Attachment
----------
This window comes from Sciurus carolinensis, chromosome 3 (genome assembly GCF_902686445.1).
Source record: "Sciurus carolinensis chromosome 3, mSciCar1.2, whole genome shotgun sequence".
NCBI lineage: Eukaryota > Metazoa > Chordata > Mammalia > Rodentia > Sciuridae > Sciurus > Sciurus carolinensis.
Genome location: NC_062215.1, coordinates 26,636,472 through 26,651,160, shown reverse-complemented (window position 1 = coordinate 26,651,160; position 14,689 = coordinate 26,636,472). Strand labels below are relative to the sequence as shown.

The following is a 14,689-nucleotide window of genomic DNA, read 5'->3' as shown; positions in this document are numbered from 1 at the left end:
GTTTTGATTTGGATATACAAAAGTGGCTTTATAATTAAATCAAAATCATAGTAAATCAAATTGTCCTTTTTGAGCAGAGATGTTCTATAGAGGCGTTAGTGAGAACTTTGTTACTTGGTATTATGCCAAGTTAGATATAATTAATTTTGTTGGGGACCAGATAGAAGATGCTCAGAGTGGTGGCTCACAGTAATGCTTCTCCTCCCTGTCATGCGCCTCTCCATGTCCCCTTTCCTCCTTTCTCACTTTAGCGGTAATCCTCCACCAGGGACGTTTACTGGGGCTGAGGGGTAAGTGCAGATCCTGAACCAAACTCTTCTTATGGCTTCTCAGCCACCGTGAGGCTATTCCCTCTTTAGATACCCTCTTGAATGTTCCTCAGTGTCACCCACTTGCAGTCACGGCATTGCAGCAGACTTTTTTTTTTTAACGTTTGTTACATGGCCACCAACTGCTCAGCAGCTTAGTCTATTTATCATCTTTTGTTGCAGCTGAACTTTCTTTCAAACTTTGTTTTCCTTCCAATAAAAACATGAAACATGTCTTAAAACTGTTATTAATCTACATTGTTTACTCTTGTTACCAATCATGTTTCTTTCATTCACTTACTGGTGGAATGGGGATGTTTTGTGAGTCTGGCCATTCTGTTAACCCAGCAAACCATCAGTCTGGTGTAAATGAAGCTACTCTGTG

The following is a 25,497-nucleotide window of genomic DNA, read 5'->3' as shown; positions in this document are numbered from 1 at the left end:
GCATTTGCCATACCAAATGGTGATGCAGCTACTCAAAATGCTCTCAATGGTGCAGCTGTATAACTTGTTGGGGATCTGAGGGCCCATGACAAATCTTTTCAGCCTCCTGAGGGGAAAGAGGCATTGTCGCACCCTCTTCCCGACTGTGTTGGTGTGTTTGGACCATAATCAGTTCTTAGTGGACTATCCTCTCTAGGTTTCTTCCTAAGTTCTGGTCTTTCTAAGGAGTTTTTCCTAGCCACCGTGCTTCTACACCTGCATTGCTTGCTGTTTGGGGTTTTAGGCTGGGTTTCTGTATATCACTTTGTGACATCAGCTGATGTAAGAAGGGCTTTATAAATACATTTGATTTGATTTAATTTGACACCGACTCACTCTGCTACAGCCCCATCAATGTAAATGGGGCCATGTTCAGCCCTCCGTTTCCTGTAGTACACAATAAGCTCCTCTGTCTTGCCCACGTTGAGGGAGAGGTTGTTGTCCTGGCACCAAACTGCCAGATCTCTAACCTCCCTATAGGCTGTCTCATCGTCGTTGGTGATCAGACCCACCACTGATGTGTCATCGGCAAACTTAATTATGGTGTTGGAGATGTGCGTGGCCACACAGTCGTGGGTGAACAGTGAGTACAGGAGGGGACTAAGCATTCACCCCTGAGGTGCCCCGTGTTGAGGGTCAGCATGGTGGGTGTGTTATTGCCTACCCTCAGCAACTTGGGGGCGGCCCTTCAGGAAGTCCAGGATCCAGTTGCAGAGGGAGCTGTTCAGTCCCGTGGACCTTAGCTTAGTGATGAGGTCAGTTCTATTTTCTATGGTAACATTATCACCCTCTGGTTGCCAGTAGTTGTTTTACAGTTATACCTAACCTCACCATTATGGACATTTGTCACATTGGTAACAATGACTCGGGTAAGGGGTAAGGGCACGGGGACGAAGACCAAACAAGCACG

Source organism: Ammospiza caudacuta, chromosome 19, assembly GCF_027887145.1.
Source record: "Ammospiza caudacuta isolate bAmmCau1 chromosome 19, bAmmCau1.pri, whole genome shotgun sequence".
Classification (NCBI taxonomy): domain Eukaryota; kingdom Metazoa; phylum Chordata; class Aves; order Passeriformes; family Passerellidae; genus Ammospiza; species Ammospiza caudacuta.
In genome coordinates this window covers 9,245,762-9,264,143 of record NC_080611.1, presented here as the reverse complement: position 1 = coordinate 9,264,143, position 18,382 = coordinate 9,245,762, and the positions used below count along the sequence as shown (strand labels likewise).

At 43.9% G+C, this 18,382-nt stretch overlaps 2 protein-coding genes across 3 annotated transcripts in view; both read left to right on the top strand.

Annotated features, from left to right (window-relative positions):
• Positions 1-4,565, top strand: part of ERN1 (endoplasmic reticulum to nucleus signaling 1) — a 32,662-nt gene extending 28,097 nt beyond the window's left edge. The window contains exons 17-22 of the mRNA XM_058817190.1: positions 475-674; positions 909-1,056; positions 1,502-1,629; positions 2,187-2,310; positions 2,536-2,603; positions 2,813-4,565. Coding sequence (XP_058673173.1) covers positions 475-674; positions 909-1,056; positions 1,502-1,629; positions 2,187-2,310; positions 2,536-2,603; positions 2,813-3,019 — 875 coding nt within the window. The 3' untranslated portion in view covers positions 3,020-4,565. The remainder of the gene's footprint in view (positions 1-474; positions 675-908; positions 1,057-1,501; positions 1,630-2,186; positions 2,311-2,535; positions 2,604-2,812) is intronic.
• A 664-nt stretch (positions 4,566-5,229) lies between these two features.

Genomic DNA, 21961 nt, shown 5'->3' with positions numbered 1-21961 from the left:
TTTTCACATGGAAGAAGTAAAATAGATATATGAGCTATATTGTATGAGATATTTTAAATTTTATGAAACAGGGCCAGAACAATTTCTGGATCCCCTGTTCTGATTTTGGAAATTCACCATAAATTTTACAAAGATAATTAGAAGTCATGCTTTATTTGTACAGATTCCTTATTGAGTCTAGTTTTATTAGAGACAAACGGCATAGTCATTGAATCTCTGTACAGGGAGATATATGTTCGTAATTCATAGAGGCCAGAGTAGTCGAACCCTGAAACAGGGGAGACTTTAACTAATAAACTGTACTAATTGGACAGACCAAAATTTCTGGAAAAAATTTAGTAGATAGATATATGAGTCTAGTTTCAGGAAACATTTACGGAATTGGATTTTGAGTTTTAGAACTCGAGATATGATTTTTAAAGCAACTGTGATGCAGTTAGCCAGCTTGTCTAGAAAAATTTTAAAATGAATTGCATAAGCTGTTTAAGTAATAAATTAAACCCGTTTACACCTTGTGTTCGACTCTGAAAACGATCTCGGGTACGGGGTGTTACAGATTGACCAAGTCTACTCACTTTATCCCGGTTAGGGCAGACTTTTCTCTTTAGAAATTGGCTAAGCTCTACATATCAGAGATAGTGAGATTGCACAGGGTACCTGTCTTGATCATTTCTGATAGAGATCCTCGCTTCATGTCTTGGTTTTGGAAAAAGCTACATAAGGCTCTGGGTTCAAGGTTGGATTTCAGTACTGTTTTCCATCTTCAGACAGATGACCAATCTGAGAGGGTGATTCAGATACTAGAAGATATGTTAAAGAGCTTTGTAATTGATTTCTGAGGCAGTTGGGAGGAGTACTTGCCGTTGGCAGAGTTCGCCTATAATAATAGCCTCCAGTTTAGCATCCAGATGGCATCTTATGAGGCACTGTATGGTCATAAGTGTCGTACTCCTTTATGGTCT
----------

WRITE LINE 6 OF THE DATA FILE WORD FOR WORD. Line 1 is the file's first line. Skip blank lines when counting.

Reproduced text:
GTTTTGATTTGGATATACAAAAGTGGCTTTATAATTAAATCAAAATCATAGTAAATCAAATTGTCCTTTTTGAGCAGAGATGTTCTATAGAGGCGTTAGTGAGAACTTTGTTACTTGGTATTATGCCAAGTTAGATATAATTAATTTTGTTGGGGACCAGATAGAAGATGCTCAGAGTGGTGGCTCACAGTAATGCTTCTCCTCCCTGTCATGCGCCTCTCCATGTCCCCTTTCCTCCTTTCTCACTTTAGCGGTAATCCTCCACCAGGGACGTTTACTGGGGCTGAGGGGTAAGTGCAGATCCTGAACCAAACTCTTCTTATGGCTTCTCAGCCACCGTGAGGCTATTCCCTCTTTAGATACCCTCTTGAATGTTCCTCAGTGTCACCCACTTGCAGTCACGGCATTGCAGCAGACTTTTTTTTTTTAACGTTTGTTACATGGCCACCAACTGCTCAGCAGCTTAGTCTATTTATCATCTTTTGTTGCAGCTGAACTTTCTTTCAAACTTTGTTTTCCTTCCAATAAAAACATGAAACATGTCTTAAAACTGTTATTAATCTACATTGTTTACTCTTGTTACCAATCATGTTTCTTTCATTCACTTACTGGTGGAATGGGGATGTTTTGTGAGTCTGGCCATTCTGTTAACCCAGCAAACCATCAGTCTGGTGTAAATGAAGCTACTCTGTG